And woe unto those who would dare to muzzle, intimidate and try to undermine the works of the arbitrating body.

Indeed, Ghana’s judiciary has the men and women to handle any electoral disputes that may or might arise as alluded to by the Chief Justice. The question however is: Do people trust or have faith in the institution they’ve established?

Do the players and the stakeholders have faith in it?

That’s the crux of the issue.
Over the past years our election had been wrought by violence and electoral disputes. The biggest one was the 2012 election petition dispute. Thankfully we came out of the shadows and allowed the system to take its course.

Indeed the chief reminded the gathering that: “Elections, in our part of the world, unfortunately have not been limited to a contest of strategic ideas at which political leaders are elected. It is often not without vigorous disagreements that unfortunately have often led to a loss of limbs or in extreme cases loss of life and destruction of property.”

She also emphasised that election violence was not justified. That statement right there must be adhered to by all the stakeholders in this game, I hope so. In that violence never leaves any good legacy. It’s rather pain, destruction and sometimes loss of property.

In one line the chief justice underscored: “it does not in by any stretch of imagination qualify as a viable option.”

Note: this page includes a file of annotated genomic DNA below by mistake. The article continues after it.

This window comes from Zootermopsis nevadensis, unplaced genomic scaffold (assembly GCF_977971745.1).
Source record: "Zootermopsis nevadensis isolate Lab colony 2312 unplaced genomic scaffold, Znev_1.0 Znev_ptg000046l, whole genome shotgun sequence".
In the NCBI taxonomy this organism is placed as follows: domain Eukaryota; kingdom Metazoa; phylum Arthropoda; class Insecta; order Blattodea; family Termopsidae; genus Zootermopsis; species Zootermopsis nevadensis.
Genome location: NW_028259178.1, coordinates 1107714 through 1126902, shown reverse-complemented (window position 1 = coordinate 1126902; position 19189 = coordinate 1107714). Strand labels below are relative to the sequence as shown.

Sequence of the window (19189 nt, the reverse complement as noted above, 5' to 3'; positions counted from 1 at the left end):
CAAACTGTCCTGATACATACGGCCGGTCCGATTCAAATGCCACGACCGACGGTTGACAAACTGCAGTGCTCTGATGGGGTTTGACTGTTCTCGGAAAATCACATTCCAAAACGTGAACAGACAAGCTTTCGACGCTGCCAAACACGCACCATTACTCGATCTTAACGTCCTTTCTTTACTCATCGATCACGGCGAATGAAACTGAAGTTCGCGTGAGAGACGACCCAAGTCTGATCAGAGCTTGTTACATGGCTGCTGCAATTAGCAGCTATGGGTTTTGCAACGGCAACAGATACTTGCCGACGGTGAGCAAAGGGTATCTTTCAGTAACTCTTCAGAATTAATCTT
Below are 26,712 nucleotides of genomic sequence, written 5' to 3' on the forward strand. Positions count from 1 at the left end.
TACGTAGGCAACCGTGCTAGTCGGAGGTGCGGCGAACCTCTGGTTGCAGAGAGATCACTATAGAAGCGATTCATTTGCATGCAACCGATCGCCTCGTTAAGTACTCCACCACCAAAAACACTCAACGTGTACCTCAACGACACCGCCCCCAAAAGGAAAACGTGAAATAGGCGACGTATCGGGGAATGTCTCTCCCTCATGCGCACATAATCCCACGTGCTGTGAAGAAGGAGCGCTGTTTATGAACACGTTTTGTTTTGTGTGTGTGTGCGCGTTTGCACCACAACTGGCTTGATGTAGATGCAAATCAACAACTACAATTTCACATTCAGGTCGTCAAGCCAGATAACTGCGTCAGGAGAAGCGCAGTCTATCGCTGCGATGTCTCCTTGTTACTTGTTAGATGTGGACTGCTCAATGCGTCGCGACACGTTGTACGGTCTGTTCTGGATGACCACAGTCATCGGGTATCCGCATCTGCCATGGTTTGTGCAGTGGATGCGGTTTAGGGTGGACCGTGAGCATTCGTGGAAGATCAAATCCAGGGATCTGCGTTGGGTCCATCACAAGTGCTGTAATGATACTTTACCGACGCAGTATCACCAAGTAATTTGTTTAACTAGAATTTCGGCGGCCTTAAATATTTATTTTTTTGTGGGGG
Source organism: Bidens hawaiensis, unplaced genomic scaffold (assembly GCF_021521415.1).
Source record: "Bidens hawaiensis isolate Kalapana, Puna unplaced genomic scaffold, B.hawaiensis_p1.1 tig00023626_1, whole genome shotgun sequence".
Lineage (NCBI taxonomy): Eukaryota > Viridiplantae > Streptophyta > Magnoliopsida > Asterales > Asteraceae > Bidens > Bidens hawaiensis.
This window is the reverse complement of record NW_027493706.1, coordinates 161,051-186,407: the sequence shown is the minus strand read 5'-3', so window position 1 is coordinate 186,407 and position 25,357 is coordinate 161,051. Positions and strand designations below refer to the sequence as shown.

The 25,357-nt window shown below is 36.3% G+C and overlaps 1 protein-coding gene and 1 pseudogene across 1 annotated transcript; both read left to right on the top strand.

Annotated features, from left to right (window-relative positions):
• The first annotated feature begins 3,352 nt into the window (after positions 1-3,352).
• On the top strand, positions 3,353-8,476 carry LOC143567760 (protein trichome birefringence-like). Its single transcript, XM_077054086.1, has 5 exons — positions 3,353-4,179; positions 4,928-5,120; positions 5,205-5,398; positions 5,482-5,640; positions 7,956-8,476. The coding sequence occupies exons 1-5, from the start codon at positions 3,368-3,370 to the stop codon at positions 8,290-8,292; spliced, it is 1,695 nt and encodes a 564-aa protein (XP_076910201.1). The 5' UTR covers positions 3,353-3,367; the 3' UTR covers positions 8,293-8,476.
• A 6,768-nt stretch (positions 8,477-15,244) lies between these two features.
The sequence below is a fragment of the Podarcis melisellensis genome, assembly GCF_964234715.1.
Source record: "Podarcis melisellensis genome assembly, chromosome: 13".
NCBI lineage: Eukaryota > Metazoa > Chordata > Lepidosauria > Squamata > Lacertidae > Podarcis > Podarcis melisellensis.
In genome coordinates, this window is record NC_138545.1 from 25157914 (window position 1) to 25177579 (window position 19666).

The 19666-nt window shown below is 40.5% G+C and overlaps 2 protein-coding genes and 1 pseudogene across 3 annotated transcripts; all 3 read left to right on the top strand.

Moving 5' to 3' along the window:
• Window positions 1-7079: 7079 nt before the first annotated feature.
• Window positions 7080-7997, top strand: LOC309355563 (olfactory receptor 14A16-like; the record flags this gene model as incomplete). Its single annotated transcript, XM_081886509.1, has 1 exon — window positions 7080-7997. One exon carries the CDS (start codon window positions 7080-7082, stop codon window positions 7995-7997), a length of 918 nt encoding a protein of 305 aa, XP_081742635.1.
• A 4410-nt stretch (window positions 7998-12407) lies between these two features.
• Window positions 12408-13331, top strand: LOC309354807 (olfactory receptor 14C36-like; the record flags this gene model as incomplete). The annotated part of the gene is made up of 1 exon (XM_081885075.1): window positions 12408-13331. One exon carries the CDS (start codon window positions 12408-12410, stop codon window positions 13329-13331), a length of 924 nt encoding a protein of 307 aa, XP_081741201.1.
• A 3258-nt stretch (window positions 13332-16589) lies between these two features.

Of course Ghana’s judiciary isn’t perfect. But above all else credit must be given where credit is due. In spite of investigative journalist Anas Aremeyaw expose, in spite of some known and unknown miscarriage of justice our Judiciary is one of the best in the world. No doubt about that.

Meanwhile Justice Victor Jones Dotse a Supreme Court judge has condemned intimidating attacks meted out to judges and their families over the years after adjudicating cases. The attacks which sometimes bordered on criminality had come from both the opposition and sitting government agents under both civilian and military regimes.

Mr. Dotse blamed the attacks on what he described: Over-Politicisation of the Judiciary.’

The eminent judge called on Ghanaians to protect judges because they can’t defend themselves. Mr. Dotse who is the chairman of Election Committee of the judiciary also admonished all political parties to accept decisions of electoral disputes in good faith and with good heart as it was done by Nana Akufo Addo in 2012.

Mr. Dotse said criticism of the judiciary is in good order. And I couldn’t agree with him more on that, because the judiciary like any other human institutions is fallible and cannot pretend or behave like an ostrich.

The institution he noted had learned a lot from the post 2012 Election Petition: “The petition had brought about key reforms in electoral laws and those reforms had been embodied into CI 91 and 95 has become part of the Supreme Court Amendment Rules.”

Dr. Emmanuel Akwetey chief executive of Institute of Democratic Governance (IDEG) also had this to say about our nation. “Ghana has the capacity,” he said to undergo its seventh elections through its leaders successful. He was however not happy about the turbulence associated with three of Ghana’s elections in relation to the two main parties—the ruling NDC and the opposition NPP. He therefore called for enforcement of the electoral laws to prevent anarchy.